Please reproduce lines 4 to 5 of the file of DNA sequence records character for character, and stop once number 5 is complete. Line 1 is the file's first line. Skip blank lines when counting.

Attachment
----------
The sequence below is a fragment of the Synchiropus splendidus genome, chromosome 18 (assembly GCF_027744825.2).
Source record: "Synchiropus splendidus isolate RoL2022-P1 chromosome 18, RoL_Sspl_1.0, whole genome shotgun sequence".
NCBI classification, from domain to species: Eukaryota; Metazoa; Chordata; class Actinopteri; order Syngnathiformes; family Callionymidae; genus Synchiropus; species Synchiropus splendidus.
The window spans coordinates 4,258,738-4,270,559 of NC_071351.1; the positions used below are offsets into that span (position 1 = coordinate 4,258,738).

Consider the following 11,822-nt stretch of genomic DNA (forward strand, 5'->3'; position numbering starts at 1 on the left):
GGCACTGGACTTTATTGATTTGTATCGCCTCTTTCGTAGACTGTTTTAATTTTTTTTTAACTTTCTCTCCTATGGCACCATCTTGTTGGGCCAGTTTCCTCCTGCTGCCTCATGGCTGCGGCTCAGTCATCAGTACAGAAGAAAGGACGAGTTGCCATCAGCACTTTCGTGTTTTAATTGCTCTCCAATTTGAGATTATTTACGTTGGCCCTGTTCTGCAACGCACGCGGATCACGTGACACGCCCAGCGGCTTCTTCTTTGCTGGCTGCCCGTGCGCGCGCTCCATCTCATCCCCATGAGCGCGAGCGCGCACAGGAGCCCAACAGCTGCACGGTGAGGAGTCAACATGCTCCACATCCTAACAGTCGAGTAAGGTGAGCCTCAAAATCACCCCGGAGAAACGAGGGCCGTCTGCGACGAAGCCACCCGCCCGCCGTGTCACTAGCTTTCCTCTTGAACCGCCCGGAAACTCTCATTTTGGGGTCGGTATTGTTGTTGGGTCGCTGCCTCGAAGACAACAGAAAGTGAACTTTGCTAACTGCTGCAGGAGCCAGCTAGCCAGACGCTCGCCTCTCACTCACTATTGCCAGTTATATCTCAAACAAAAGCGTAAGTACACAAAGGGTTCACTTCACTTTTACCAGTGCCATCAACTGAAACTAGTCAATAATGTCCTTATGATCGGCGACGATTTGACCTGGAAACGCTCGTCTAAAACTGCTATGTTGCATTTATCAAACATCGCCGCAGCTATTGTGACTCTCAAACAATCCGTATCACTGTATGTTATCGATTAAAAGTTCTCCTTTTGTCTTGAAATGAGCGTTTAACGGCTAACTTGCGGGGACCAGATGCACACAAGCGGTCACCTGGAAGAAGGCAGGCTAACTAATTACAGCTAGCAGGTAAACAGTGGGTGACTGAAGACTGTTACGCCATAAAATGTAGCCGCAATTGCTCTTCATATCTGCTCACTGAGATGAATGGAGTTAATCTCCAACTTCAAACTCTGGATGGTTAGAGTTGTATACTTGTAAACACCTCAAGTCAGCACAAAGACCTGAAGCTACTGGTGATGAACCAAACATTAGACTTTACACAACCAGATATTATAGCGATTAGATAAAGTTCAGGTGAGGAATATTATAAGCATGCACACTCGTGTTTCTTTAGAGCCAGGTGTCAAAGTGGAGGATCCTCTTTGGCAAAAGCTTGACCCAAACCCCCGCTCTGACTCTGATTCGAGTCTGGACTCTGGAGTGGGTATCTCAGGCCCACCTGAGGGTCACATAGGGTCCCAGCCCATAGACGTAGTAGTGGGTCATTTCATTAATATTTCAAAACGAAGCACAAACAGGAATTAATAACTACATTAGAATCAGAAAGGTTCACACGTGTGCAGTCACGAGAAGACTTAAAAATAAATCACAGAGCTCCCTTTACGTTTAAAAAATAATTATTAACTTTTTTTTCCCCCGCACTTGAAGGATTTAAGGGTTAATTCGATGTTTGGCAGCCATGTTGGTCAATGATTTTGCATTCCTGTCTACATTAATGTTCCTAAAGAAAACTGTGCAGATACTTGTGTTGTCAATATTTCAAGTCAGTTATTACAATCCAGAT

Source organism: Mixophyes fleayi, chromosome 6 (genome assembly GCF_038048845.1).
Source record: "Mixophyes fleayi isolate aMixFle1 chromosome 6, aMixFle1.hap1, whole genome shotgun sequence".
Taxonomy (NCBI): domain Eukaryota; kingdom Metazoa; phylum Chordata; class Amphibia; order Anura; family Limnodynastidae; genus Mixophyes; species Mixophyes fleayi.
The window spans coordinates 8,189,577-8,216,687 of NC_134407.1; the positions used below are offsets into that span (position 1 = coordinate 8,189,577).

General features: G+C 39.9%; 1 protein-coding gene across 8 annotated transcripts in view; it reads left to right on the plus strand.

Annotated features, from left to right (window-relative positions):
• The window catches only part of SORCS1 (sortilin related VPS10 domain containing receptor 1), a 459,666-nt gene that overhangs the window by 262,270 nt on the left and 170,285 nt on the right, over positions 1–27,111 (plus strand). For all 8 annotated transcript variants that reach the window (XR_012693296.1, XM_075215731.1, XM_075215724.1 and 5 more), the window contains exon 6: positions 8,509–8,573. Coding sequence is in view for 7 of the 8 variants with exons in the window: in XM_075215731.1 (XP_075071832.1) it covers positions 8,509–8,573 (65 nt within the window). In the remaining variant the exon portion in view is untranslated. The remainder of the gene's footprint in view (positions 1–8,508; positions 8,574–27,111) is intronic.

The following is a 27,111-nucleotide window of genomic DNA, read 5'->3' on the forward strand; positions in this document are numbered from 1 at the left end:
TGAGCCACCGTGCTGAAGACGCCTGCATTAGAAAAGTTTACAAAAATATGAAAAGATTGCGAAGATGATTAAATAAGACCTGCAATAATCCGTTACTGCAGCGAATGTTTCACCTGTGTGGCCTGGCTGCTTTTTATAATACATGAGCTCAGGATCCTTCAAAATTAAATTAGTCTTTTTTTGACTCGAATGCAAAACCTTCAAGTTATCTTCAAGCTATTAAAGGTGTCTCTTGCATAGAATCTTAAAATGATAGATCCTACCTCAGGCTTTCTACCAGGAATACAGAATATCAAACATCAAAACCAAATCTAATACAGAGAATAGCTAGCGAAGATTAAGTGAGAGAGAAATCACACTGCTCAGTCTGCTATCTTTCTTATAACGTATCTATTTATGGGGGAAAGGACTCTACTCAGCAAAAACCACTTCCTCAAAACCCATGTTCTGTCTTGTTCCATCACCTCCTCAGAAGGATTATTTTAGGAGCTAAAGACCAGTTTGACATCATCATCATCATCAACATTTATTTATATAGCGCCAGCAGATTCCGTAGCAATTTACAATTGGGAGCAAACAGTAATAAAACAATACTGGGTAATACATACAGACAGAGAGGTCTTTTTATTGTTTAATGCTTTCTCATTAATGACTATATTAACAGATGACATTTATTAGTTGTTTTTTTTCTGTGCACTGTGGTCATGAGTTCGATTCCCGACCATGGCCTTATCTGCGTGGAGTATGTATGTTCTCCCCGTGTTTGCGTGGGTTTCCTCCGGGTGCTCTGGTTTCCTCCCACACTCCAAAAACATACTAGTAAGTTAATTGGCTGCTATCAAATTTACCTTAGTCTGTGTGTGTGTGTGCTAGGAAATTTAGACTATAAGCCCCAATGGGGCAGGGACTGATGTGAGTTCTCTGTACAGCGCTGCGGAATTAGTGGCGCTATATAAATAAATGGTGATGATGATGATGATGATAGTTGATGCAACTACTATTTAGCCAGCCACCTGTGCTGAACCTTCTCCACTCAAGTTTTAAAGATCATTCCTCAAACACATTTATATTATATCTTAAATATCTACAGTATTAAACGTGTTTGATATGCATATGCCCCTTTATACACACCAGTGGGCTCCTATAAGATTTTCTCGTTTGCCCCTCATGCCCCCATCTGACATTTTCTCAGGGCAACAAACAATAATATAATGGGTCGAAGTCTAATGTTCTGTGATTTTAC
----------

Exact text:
The window spans coordinates 4,258,738-4,270,559 of NC_071351.1; the positions used below are offsets into that span (position 1 = coordinate 4,258,738).

Consider the following 11,822-nt stretch of genomic DNA (forward strand, 5'->3'; position numbering starts at 1 on the left):